TV news: Logies nominations
As the Logies nominations for 2014 were released last Monday, I could almost hear the collective scorn with which these awards are often received boiling up in anticipation of the awards night itself. But, I have a confession to make: I watch the Logies every year.
Although I try to pass myself off as a discerning media consumer who would not fall for such a cheesy, commercial event, it fills me with pleasure to settle in for the night and observe the ceremonies. Although several Logies moments have made me cringe (most notably Karl Stefanovic complimenting his wife’s ‘ass’ in his Gold Logie award speech in 2011), I choose to largely ignore all the social media whining about how silly they are—sure, it’s not the Oscars, but Australian television can be really great and that should be recognised often.
The Logies provide an opportunity to take stock of what is appearing on Australian screens. Earlier in the year, the AACTA awards recognised excellence in television, with many of the same nominees (and possibly winners). These are industry-based awards, with no ‘Popular’ category like the Logies. However, the Logies seem to get more attention and are devoted entirely to TV, so it’s worth considering who and what is nominated.
Taking a look at this year’s list, there is a lot to be positive about. It shows a range of quality drama series, many of which are shown on free-to-air television— it is great to see the serious drama is not all locked away on Foxtel. The ‘Outstanding’ categories are where the quality of Australian television of late really stands out.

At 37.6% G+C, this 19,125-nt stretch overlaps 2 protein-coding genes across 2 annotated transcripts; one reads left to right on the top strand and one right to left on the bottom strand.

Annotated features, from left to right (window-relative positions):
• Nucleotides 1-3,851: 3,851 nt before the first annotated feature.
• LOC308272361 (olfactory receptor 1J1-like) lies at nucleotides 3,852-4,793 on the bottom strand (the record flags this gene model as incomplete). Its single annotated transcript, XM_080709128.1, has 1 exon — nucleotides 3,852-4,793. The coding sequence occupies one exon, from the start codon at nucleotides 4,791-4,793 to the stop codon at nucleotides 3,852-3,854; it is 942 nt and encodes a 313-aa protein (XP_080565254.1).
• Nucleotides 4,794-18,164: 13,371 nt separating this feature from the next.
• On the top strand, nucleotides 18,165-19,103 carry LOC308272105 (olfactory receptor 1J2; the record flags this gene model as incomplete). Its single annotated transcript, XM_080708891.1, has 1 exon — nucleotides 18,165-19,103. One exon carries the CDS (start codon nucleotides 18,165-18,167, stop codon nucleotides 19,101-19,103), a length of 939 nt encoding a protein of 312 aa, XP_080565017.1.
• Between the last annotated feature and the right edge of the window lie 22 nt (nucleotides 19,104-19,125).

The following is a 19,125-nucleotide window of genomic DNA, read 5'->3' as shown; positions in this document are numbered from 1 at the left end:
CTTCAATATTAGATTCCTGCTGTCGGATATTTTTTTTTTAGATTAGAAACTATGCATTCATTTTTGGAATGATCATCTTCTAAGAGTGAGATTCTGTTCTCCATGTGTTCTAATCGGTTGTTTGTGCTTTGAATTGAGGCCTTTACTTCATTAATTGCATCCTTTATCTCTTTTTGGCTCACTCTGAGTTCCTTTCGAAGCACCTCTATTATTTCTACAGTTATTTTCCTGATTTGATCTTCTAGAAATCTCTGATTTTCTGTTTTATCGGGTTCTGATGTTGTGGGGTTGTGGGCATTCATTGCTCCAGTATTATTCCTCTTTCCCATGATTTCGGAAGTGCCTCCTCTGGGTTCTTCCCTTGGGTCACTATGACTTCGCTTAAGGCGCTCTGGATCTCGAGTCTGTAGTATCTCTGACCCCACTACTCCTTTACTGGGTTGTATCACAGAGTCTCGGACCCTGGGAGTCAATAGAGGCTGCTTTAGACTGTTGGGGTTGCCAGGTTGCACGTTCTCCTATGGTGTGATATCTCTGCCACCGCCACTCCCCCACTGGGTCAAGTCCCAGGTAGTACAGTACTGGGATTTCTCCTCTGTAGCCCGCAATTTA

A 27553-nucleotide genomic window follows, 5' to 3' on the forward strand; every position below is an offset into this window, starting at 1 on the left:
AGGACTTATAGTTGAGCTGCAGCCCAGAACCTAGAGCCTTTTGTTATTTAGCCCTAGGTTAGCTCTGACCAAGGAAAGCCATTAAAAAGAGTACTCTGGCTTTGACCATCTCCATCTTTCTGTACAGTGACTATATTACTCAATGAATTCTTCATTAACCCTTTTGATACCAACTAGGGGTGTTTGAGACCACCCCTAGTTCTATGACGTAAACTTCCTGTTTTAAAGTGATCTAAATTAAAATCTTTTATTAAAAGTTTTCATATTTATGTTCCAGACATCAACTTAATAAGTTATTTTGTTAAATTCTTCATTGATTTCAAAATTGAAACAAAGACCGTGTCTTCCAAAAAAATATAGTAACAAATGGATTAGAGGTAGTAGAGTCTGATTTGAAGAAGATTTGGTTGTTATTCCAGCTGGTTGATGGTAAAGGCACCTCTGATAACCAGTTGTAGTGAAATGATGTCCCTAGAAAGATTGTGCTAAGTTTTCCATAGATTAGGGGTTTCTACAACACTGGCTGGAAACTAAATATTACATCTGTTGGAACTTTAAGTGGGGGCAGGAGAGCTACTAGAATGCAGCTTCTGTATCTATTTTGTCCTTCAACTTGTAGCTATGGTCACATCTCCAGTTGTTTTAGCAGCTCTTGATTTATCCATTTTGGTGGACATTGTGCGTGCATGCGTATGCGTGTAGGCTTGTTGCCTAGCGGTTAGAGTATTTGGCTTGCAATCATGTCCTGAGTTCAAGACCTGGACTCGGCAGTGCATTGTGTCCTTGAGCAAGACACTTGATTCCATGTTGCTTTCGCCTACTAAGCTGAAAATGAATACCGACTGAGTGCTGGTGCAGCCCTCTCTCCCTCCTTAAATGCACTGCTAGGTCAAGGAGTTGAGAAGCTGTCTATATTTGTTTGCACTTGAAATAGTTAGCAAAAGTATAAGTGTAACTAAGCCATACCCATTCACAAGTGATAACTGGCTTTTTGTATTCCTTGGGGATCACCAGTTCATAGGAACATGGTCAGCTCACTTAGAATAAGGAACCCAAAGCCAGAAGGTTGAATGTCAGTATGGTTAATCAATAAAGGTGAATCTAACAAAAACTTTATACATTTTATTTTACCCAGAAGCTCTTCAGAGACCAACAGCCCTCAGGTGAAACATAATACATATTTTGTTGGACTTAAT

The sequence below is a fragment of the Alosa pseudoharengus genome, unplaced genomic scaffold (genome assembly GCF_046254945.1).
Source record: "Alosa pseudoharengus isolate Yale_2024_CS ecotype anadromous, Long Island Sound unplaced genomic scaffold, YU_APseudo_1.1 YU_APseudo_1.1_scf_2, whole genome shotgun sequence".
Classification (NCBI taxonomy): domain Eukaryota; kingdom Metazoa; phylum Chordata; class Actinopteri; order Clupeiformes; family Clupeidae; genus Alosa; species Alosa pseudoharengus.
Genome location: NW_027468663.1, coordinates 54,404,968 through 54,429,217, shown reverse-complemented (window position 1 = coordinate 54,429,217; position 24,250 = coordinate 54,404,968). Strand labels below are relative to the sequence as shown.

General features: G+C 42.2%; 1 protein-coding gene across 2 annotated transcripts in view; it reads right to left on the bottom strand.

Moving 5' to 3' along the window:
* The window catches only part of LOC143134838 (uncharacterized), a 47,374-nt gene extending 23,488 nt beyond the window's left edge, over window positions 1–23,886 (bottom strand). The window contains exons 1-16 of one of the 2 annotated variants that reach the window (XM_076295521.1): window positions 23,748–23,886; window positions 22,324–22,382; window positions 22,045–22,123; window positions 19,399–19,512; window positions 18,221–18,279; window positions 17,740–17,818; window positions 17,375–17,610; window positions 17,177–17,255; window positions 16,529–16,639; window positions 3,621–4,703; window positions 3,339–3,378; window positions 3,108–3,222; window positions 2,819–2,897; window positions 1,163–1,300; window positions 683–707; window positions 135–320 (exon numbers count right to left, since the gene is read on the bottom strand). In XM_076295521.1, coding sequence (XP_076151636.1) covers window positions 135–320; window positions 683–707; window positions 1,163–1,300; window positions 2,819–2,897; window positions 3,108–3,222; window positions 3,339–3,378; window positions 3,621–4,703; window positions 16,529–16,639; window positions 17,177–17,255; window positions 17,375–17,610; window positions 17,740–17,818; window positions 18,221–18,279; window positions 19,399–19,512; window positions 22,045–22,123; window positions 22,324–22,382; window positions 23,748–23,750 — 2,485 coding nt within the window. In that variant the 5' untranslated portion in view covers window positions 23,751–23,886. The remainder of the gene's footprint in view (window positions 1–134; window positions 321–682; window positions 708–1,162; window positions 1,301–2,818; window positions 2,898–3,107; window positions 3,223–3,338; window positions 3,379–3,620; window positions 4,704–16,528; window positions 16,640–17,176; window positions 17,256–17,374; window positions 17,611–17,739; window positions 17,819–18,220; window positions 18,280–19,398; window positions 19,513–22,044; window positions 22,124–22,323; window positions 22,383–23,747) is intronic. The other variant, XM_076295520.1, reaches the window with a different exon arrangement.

Particularly exciting, in my opinion, are the nominations in the Outstanding Drama Series category. To see the calibre of Australian drama in recent years is heartening: we have many stories to tell and great actors to tell them, so home-grown television should be valued. My personal pick is The Time of Our Lives, a drama series starring an amazing cast including Claudia Karvan, William McInnes and Justine Clarke. With crossover in cast from Love My Way and Secret Life of Us, it was exciting to see a show like this on our public broadcaster.
Another particularly worthy nominee in the Outstanding Drama Series category is Redfern Now. This has been a groundbreaking program that has tackled a range of issues and displayed some serious acting talent, and has brought stories about Indigenous Australians to the small screen. This is promising development, as Australian television has often failed to reflect our cultural diversity. Redfern Now is only one show and has a very particular style, but it may be a sign of exciting times ahead.
Of course, the Gold Logie is what everyone (okay, maybe not everyone) really cares about. Here’s hoping this year’s Gold Logie won’t be spoilt early as it has been in recent years. My personal pick is Essie Davis, who stars as the lead character in the ABC program Miss Fisher’s Murder Mysteries (as a Tasmanian, I should declare my bias). A 1920s flapper and part-time freelance detective with a quick wit, fierce independence and decadent style, Miss Fisher is a fun character that is unlike any other on Australian television at the moment. It is great to see a female lead character that is clever, a bit devilish and not entirely based around her family, which seems to be where a lot of the female roles are in television. If not Essie, perhaps Asher Keddie will take out another win. Keddie has played Nina Proudman on Channel Ten’s Offspring for three seasons now, and her portrayal is a clever blend of serious and comic that deserves recognition.
This is only a small sample of the nominees (which seems to be very ABC-centric), and the full list can be found here. Even if you think the Logies are a scam or lame night only for TV tragics (guilty), why not take a look at the list and make your own conclusions about the state of Australian television?